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So much for all the advantages the Maple Leafs brought in Game 1 against the Florida Panthers. Now it’s about getting even.
Extra rest, home ice, more power plays and the momentum from their first series win in 19 years all evaporated when the Cats disrupted their system and the Leafs couldn’t re-adjust in time during a 4-2 loss.
Wednesday was all about repair work, with almost the entire team reporting for an optional skater and coach Sheldon Keefe gathering with his staff in the video room.
As Game 1 progressed, he went back to the proven forward duo of Auston Matthews and Mitch Marner, creating a killer trio skill with rookie Matthew Knies. But they’re not the most rugged Leafs and a prime target for Florida’s forecheck.
Keefe hinted they will stay together Thursday, meaning William Nylander will have to find his way out of his scoring slump with John Tavares as his center or perhaps Ryan O’Reilly.
“We’ll see,” Keefe said. “You hope you can find some lines that will work with the match-ups and the flow of the game. I didn’t feel we were there yesterday. The second period was better and in the third we were pressing, but Florida did a good job not giving us a lot.
“I’m looking at (Matthews with Marner). We were trying to find the last rhythm series, too, and never quite did. Like we saw in the regular season, maybe we’re better off with less consistency, more flow and being less predictable (for opponents).”
That sounds like the option of 11 forwards and seven defenses is on the table again, as the Leafs used in Game 7 in Tampa. The changes would mostly be in response to handling right winger Matthew Tkachuk’s line with centres Sam Bennett and Nick Cousins. Tkachuk had three assists and is the playoffs leading scorer, but it’s the damage he and the trio do without the puck that’s just as costly.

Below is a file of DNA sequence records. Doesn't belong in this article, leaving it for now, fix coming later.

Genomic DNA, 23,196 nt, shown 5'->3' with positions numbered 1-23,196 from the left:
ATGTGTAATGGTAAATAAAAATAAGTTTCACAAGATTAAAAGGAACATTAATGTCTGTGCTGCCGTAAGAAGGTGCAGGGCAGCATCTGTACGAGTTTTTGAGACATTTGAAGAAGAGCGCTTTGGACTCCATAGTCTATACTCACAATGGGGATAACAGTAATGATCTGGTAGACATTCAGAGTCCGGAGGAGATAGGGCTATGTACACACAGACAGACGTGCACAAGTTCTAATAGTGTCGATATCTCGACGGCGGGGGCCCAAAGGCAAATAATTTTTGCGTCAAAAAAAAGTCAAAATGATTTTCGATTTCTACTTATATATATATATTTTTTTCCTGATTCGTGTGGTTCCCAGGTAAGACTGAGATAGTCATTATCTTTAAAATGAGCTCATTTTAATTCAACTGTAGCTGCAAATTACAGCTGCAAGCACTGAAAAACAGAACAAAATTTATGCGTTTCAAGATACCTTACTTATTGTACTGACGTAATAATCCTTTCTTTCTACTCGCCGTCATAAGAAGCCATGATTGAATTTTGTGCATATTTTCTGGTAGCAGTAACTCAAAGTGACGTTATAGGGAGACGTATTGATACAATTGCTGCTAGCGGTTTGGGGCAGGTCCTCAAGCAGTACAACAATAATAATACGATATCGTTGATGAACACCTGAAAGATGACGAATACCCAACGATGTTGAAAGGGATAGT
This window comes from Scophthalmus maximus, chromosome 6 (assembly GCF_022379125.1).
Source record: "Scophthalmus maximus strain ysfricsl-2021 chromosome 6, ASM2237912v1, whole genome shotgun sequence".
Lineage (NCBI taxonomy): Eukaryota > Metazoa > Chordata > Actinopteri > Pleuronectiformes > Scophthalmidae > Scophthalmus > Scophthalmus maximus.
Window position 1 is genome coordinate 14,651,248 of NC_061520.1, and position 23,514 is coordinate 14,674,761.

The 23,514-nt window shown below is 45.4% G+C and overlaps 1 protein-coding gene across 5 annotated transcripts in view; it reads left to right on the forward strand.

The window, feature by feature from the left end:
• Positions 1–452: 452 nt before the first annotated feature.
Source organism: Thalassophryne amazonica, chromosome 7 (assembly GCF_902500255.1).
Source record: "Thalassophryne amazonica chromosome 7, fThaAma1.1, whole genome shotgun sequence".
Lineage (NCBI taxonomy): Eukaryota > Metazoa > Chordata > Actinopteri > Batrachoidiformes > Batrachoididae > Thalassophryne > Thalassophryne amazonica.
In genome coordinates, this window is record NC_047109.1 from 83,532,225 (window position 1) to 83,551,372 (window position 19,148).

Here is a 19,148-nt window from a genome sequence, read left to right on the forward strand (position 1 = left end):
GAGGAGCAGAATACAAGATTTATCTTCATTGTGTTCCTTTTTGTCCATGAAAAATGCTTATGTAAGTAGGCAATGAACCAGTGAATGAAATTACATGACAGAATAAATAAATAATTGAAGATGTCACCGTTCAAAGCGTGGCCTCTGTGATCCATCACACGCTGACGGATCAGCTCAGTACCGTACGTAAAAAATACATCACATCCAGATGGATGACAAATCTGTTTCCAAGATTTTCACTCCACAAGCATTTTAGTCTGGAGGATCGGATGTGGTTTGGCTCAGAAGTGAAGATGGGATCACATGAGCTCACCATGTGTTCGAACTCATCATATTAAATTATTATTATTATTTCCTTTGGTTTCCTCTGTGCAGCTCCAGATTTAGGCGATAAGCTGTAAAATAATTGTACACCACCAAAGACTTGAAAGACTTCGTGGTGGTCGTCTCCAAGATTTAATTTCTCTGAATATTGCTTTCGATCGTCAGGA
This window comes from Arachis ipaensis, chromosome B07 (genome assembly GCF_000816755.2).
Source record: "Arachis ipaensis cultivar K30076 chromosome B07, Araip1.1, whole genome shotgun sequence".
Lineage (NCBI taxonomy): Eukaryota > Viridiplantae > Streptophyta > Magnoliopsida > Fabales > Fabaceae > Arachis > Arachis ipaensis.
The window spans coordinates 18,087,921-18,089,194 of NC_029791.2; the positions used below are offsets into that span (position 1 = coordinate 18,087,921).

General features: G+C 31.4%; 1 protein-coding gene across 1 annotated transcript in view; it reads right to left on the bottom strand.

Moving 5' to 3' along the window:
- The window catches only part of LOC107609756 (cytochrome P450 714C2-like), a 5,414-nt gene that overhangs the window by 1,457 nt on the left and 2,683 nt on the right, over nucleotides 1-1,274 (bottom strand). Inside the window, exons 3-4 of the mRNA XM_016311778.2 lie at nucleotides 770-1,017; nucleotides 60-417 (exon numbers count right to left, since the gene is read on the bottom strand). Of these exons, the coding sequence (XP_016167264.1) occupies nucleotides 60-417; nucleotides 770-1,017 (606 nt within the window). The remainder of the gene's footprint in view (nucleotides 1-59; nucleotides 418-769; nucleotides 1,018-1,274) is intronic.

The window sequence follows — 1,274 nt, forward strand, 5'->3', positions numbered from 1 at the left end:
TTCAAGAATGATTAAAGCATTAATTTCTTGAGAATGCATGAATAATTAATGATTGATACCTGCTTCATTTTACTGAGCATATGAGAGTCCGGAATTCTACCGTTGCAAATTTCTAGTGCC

“You have to get them on their half of the ice,” Keefe said. “They make it hard to get out of your end and it really fuels the rest of their team.”
An 0-for-4 Leaf power play, three of them early chances before the Panthers grabbed a 2-0 lead, also hurt.
“You’re chasing the game, we never led, so it was harder to manage their best players,” said Keefe of the special teams’ fallout. “The power play had a chance to do that. The process was quite good, we entered well, had good looks, just didn’t capitalize.”
Nylander going back on the first power play unit could be part of that after his goal slump reached six games on Tuesday.
“Remain confident,” advised Keefe. “He’s like a lot of scorers, as I’ve said many times, they’re streaky. Keep attacking the net, shoot with authority and they’ll go in.”
Part of Wednesday’s video exercise was finding ways to throw goalie Sergei Bobrovsky off of his game after doing the same to Andrei Vasilevskiy in round one.
Game 2 will also be a chance to correct the home ice imbalance. It was little comfort to Keefe that road warriors were part of a league-wide trend this spring. The visitors hold a 33-19 edge, with Toronto 1-3 at Scotiabank Arena, its denizens who couldn’t have done more to push their team in these four games with loud voices and towel-waving,
“It is (frustrating),” Keefe said. “Home should be a tough place to play. We should be better, have more life, more energy, all these kinds of things. We just haven’t. But it’s certainly a topic around here in terms of handling that better, no matter where we are playing,
“I thought we got off to a fine start (Tuesday), got out of our end well, earned the power plays, had a chance to take a hold of the game and didn’t.
“At home you should never fade, We have to fix that and no better time than tomorrow.”
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